Naturally Acquired Immunity to Malaria

We analyse naturally acquired immune responses to malaria antigens in multiple cohorts of children and adults who reside in malaria-endemic areas. Ultimately, our vision is to see this knowledge translated into effective malaria vaccines for Africa.

We are interested in the genes involved in merozoite invasion of erythrocytes, their polymorphisms, and how these affect the process of red blood cell invasion or the evasion of immunity. We are also interested in the way malaria parasites at the time they live within erythroctyes undergo antigenic variation to avoid being recognised by the host immune system. Our aim is to determine whether there are common features of the parasite infected erythrocyte surface molecules PfEMP1, rif and stevor that may serve as targets of intervention against severe malaria.

The induction and maintenance of relevant immune responses determines the host’s ability to clear the infecting pathogen and fight future similar infections. Our work focuses on the cellular and molecular basis of naturally acquired immunity to malaria. In particular, we are interested in understanding the induction and maintenance of T and B cell responses, and whether variant-transcending T cells provide help to B cells that generate both variant-specific and cross-reactive antibodies thus enhancing protective antibody responses to variant surface antigens.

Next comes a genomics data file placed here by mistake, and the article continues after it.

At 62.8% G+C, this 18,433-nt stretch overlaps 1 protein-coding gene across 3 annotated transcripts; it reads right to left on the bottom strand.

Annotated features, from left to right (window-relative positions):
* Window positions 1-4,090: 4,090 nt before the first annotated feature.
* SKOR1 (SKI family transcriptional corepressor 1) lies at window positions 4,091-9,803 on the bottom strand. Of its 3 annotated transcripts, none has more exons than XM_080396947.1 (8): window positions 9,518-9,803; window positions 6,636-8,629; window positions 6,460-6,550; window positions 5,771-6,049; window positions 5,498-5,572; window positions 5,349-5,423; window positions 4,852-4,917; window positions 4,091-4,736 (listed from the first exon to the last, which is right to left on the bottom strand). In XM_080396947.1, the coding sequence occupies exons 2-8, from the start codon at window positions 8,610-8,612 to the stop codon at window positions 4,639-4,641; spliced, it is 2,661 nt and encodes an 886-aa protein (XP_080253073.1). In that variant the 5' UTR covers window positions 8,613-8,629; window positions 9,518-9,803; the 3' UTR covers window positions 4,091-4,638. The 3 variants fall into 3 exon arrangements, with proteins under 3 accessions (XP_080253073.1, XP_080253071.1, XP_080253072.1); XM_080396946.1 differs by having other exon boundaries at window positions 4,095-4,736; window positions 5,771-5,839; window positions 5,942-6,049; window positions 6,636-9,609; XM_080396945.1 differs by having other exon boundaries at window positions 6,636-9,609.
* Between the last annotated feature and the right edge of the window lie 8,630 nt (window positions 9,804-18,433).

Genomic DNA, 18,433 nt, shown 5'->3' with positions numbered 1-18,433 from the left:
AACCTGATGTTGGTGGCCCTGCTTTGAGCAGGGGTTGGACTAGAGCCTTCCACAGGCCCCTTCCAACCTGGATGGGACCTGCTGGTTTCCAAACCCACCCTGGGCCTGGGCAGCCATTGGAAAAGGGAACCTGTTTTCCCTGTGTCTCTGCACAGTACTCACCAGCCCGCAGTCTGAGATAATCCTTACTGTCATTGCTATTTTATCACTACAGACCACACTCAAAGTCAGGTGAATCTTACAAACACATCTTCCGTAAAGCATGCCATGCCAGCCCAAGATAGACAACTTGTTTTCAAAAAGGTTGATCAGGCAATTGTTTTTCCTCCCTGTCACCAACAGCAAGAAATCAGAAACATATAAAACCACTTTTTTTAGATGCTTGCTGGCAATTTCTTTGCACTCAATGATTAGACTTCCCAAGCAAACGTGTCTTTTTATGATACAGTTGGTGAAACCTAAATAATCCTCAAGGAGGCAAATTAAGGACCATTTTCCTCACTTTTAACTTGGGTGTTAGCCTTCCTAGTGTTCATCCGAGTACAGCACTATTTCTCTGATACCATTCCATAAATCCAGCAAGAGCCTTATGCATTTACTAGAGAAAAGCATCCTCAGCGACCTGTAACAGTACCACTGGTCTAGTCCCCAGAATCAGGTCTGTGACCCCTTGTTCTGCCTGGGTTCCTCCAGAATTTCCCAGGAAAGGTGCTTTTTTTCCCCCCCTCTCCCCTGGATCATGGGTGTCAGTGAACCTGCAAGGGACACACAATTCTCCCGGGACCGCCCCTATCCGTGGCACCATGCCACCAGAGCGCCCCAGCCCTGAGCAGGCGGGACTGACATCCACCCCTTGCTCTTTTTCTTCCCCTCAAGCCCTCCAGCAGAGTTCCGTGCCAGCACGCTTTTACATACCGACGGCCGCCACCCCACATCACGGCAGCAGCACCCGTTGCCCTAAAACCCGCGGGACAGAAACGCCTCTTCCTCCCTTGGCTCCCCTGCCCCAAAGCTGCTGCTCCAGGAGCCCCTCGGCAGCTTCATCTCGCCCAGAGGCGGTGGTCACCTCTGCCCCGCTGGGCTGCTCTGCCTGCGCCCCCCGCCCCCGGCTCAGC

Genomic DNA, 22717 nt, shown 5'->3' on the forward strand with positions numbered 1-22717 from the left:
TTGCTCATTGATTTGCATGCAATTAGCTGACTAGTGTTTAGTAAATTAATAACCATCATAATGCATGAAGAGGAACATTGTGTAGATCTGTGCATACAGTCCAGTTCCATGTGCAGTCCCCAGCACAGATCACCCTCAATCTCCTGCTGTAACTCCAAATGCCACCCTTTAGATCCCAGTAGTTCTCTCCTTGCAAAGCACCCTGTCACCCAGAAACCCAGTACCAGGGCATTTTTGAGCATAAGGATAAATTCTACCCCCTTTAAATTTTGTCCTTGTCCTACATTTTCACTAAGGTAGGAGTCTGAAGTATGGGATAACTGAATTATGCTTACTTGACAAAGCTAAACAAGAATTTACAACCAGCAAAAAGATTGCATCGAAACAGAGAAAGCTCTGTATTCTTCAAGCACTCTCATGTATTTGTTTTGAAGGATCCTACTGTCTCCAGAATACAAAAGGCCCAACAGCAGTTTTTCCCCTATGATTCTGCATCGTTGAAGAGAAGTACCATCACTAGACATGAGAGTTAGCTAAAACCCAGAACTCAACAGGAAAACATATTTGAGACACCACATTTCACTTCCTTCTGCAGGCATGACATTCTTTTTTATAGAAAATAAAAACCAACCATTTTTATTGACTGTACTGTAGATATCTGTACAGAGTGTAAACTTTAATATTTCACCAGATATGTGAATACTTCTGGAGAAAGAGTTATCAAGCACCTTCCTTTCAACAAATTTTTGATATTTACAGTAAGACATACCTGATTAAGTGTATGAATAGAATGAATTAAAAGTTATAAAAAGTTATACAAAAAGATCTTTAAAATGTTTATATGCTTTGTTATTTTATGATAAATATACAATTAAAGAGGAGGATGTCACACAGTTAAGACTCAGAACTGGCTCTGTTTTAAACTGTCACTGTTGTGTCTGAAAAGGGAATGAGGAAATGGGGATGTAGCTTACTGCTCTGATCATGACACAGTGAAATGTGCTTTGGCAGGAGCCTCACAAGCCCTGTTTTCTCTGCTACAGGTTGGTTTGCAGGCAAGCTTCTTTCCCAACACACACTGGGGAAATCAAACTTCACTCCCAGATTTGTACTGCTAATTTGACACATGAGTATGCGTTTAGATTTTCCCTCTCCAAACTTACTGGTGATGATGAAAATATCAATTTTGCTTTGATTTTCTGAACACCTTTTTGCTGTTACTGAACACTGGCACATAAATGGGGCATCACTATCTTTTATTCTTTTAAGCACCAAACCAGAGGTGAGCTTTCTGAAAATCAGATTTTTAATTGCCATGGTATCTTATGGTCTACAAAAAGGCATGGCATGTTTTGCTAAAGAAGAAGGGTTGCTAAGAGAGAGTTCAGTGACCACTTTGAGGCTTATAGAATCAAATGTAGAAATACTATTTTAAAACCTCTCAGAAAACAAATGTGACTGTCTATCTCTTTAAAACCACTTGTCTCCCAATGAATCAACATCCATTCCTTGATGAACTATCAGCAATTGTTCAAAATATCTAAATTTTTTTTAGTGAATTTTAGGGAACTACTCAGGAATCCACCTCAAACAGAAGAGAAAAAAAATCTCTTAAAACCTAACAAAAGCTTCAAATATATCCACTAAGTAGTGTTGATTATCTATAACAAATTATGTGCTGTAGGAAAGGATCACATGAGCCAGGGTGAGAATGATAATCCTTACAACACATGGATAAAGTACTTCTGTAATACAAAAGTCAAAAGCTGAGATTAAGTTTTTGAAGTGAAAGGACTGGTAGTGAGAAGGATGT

Investigators : Faith Osier,Francis Ndungu, Margaret Mackinnon, Peter Bull, Vandana Thathy, Philip Bejon, Isabella Oiyer, Yaw Bediako, Daniel Muema, Evelyn Gitau, Abdi Abdirahman